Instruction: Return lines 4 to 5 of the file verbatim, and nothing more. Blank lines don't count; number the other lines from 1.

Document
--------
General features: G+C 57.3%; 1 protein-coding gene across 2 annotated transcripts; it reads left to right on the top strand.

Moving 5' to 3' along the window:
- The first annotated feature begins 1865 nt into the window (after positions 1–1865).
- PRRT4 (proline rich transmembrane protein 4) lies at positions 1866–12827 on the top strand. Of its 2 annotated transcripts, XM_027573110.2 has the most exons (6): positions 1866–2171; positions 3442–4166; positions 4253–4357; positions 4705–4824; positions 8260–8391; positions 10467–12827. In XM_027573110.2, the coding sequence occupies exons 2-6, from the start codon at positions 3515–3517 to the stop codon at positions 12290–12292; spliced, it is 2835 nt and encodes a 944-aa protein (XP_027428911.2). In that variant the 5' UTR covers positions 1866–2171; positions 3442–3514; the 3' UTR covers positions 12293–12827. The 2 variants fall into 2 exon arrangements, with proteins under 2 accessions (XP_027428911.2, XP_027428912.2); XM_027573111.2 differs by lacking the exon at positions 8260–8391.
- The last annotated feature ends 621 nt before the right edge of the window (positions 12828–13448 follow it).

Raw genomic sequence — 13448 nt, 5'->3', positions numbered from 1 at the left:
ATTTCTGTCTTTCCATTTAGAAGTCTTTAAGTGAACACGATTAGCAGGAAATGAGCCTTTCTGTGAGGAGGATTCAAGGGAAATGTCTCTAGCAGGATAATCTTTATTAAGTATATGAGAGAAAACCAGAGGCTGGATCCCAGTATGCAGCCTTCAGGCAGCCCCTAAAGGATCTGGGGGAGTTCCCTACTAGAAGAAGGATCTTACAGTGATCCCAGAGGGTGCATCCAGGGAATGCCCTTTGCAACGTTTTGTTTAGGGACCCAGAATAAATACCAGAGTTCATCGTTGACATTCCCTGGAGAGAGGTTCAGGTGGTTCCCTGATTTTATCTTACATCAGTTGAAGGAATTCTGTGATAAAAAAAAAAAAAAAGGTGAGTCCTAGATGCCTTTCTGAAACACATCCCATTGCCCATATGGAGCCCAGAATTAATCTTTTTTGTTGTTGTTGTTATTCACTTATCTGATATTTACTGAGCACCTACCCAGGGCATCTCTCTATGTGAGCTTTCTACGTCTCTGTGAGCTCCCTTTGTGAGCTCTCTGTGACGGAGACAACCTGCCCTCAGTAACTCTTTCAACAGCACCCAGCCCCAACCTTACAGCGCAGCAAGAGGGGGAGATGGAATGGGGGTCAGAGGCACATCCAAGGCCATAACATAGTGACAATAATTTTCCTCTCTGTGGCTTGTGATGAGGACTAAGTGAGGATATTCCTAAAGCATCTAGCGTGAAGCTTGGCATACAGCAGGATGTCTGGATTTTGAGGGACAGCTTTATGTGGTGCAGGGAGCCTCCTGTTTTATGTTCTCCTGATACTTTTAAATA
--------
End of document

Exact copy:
- PRRT4 (proline rich transmembrane protein 4) lies at positions 1866–12827 on the top strand. Of its 2 annotated transcripts, XM_027573110.2 has the most exons (6): positions 1866–2171; positions 3442–4166; positions 4253–4357; positions 4705–4824; positions 8260–8391; positions 10467–12827. In XM_027573110.2, the coding sequence occupies exons 2-6, from the start codon at positions 3515–3517 to the stop codon at positions 12290–12292; spliced, it is 2835 nt and encodes a 944-aa protein (XP_027428911.2). In that variant the 5' UTR covers positions 1866–2171; positions 3442–3514; the 3' UTR covers positions 12293–12827. The 2 variants fall into 2 exon arrangements, with proteins under 2 accessions (XP_027428911.2, XP_027428912.2); XM_027573111.2 differs by lacking the exon at positions 8260–8391.
- The last annotated feature ends 621 nt before the right edge of the window (positions 12828–13448 follow it).